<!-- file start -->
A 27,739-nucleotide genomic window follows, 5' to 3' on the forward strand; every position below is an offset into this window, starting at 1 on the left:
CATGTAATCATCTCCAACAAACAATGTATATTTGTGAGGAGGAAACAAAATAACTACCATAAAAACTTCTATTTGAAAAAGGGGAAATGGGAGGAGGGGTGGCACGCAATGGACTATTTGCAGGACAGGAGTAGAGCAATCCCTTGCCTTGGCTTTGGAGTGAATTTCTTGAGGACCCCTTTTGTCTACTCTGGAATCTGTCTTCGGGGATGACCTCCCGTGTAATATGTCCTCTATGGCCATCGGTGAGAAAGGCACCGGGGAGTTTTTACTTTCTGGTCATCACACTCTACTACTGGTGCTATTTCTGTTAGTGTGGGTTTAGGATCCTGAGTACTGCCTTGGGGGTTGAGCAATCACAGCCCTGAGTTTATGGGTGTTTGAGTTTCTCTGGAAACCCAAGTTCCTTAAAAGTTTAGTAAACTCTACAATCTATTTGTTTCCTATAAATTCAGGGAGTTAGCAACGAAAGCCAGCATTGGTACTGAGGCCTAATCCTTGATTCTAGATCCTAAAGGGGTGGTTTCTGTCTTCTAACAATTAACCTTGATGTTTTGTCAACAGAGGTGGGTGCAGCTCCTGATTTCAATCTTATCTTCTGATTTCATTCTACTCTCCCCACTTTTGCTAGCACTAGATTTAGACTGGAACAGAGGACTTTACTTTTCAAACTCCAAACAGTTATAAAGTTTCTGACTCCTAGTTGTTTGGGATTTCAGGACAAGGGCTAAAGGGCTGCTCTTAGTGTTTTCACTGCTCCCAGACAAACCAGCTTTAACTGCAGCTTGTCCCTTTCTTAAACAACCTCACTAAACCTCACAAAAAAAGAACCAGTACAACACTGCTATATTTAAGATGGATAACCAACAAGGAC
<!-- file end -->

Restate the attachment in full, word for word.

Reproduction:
A 27,739-nucleotide genomic window follows, 5' to 3' on the forward strand; every position below is an offset into this window, starting at 1 on the left:
CATGTAATCATCTCCAACAAACAATGTATATTTGTGAGGAGGAAACAAAATAACTACCATAAAAACTTCTATTTGAAAAAGGGGAAATGGGAGGAGGGGTGGCACGCAATGGACTATTTGCAGGACAGGAGTAGAGCAATCCCTTGCCTTGGCTTTGGAGTGAATTTCTTGAGGACCCCTTTTGTCTACTCTGGAATCTGTCTTCGGGGATGACCTCCCGTGTAATATGTCCTCTATGGCCATCGGTGAGAAAGGCACCGGGGAGTTTTTACTTTCTGGTCATCACACTCTACTACTGGTGCTATTTCTGTTAGTGTGGGTTTAGGATCCTGAGTACTGCCTTGGGGGTTGAGCAATCACAGCCCTGAGTTTATGGGTGTTTGAGTTTCTCTGGAAACCCAAGTTCCTTAAAAGTTTAGTAAACTCTACAATCTATTTGTTTCCTATAAATTCAGGGAGTTAGCAACGAAAGCCAGCATTGGTACTGAGGCCTAATCCTTGATTCTAGATCCTAAAGGGGTGGTTTCTGTCTTCTAACAATTAACCTTGATGTTTTGTCAACAGAGGTGGGTGCAGCTCCTGATTTCAATCTTATCTTCTGATTTCATTCTACTCTCCCCACTTTTGCTAGCACTAGATTTAGACTGGAACAGAGGACTTTACTTTTCAAACTCCAAACAGTTATAAAGTTTCTGACTCCTAGTTGTTTGGGATTTCAGGACAAGGGCTAAAGGGCTGCTCTTAGTGTTTTCACTGCTCCCAGACAAACCAGCTTTAACTGCAGCTTGTCCCTTTCTTAAACAACCTCACTAAACCTCACAAAAAAAGAACCAGTACAACACTGCTATATTTAAGATGGATAACCAACAAGGAC